This in effect left thousands of user profiles with broken links to their previously accessible material and could have adversely affected Photobucket had there been a decrease in traffic. While this may not sounds like a major cyber anthro story, something to consider here is how the community reacted.
Photobucket responded by posting to their own blog stating what they thought of the measure and what to do to counteract it.
“We believe that by limiting your ability to personalize your pages with content from any source, MySpace is contradicting the very belief of personal and social media. MySpace became successful because of the creativity of you, its users, and because it offered a forum for self-expression. By severely restricting this freedom, MySpace is showing that it considers you as a commodity which it can treat as it sees fit.
What can you do?
Vote with your feet and your keyboards. Tell MySpace how you feel.
- Write to email@example.com or click here to give them your thoughts.
- Send a MySpace bulletin to all your friends telling them to also give MySpace their feedback.
- You can also post a comment on this blog.”
Imagine this outside of the internet. How would the information have been disseminated to it’s community? Do you think this would have worked to make a difference?
ZDNet captured the essence of the struggle here stating:
“The monetization of MySpace, Rupert Murdoch is all business and he’s going to push a lot of initiatives to make money. The big question is whether monetization alienates users and hurts MySpace growth.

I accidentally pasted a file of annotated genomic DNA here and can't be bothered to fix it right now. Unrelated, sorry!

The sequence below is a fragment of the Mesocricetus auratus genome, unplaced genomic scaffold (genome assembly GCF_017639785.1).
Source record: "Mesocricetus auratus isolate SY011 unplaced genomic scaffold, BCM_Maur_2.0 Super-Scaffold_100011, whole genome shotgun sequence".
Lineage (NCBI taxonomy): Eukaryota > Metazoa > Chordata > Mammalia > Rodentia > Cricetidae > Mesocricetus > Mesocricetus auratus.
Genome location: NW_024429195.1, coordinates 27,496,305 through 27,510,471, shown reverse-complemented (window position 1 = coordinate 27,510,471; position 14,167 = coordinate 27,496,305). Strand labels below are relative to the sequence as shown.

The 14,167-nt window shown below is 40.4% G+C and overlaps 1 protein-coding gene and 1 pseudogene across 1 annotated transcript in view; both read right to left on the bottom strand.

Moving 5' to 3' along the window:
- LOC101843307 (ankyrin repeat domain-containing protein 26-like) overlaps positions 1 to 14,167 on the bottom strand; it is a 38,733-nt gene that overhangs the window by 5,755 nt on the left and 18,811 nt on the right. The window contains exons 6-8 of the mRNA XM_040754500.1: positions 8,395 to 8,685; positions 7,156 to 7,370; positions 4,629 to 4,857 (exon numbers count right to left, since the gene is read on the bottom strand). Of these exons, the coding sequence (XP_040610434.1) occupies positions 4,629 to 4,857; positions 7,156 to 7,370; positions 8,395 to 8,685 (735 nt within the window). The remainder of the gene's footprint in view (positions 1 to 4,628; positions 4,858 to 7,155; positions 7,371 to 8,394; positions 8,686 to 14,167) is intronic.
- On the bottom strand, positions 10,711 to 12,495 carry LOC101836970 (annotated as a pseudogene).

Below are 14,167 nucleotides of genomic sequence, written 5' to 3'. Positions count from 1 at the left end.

The staying power of social sites. Photobucket is urging its users to vote with their keyboards and complain to MySpace. The big picture: MySpace is looking more like a walled garden every day. That’s fine, but at some point it’s going to look more AOL-ish. In other words, MySpace is going to lose its cool. How well does a customer lock-in strategy work on a social site? There are no simple answers, but the fall could come quickly. Just as peer pressure fueled growth it could also result in an exodus. The momentum can cut both ways. That fact is one reason why I’m wary of the “pay anything for a social site” approach.
It’s likely this Photobucket vs. MySpace spat will blow over, but the big picture issues are going to remain for a while.”
I think he makes a crucial point here. It’s the community that drives social networking sites, which means the community also has the power to cause these sites to fail. When you affect a large enough piece of the population in such a way that it looks as though you are taking away a freedom you’ve already bestowed upon it (and is likely what part of the attraction to the social networking site was in the first place), they are likely to revolt in one way or another. The most devastating of which here would be of course to take their social networking elsewhere.
While this has indeed blown over, it is likely the next time something like this happens that MySpace users won’t be so forgiving.